When you have multiple gatekeepers, you'll need more administrative staff to coordinate care with them.
    Too much micro management.
    I was discovering that life just simply isn't fair and bask in the unsung glory of knowing that each obstacle overcome along the way only adds to the satisfaction in the end. Nothing great, after all, was ever accomplished by anyone sulking in his or her misery.
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  8. #58
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    Re: Increasing Health Care Expenditures

    I think the biggest bang for our buck in terms of curbing healthcare costs, or at least in making Medicare more solvent going forward, would be to make Medicare taxes and premiums, as well as private sector medical insurance premiums reflect the true costs of lifestyle choices. For example, if you are obese, you should be paying higher Medicare taxes and higher Medicare premiums because your lifestyle choices are going to lead to far higher medical costs in the future. The same should be true of private sector plans (many states don't allow this). The same should be true if you smoke as well.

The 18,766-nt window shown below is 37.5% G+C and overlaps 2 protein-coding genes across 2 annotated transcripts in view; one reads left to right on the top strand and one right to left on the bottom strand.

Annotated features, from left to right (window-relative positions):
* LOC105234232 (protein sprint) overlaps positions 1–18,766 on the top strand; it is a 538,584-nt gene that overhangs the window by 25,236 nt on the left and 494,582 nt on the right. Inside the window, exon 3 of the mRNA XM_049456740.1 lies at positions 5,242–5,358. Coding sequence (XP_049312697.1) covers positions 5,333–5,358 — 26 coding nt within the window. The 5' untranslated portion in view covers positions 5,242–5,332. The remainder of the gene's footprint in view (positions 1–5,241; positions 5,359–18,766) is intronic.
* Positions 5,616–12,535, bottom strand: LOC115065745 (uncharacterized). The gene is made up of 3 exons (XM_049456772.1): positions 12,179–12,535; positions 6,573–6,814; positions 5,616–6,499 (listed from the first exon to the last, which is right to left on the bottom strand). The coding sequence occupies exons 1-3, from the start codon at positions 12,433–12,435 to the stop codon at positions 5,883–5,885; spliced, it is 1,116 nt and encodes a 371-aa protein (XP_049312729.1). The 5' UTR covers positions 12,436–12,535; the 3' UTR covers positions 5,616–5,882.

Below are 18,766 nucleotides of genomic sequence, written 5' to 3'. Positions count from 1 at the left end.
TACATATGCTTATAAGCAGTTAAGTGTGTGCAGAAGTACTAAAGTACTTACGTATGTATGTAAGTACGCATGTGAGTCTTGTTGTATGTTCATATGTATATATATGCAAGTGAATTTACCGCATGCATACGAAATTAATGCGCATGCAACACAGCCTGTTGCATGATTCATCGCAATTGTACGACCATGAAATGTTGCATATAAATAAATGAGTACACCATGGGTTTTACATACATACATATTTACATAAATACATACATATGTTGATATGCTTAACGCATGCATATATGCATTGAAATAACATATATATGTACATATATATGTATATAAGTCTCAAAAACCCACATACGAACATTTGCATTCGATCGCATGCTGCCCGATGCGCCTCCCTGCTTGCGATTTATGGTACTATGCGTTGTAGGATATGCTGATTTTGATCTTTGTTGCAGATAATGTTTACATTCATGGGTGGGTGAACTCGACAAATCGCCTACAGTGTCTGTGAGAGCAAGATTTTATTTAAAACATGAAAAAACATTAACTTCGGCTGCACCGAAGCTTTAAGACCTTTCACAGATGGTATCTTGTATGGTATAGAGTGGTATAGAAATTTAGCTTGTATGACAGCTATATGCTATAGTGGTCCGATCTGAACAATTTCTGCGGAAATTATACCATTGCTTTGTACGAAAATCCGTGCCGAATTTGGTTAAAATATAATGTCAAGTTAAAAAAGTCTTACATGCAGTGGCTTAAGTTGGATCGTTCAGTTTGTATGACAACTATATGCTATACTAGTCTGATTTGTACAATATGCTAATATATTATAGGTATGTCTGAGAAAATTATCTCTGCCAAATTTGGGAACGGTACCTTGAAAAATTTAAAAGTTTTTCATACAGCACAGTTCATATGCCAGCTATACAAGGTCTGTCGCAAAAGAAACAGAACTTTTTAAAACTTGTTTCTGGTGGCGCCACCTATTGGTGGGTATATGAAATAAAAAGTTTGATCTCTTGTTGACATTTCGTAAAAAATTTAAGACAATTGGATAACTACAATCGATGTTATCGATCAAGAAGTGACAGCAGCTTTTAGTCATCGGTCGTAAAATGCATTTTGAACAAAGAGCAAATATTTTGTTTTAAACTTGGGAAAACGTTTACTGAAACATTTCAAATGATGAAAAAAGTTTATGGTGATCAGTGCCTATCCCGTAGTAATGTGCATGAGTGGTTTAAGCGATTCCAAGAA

The system we have now is that you can never smoke, exercise regularly, and eat right, yet get cancer due to your family history, and be uninsurable in the private sector once you go into remission. Yet you can smoke 2 packs a day, be morbidly obese, never exercise and never eat right, and pay the same healthcare premium as your coworkers, pay the same Medicare tax rate as everyone else, and pay the same Medicare premium upon retiring as everyone else even though your lifestyle choices will lead to you utilizing far more healthcare services than others. Until we do something about that, costs will continue to grow unsustainably.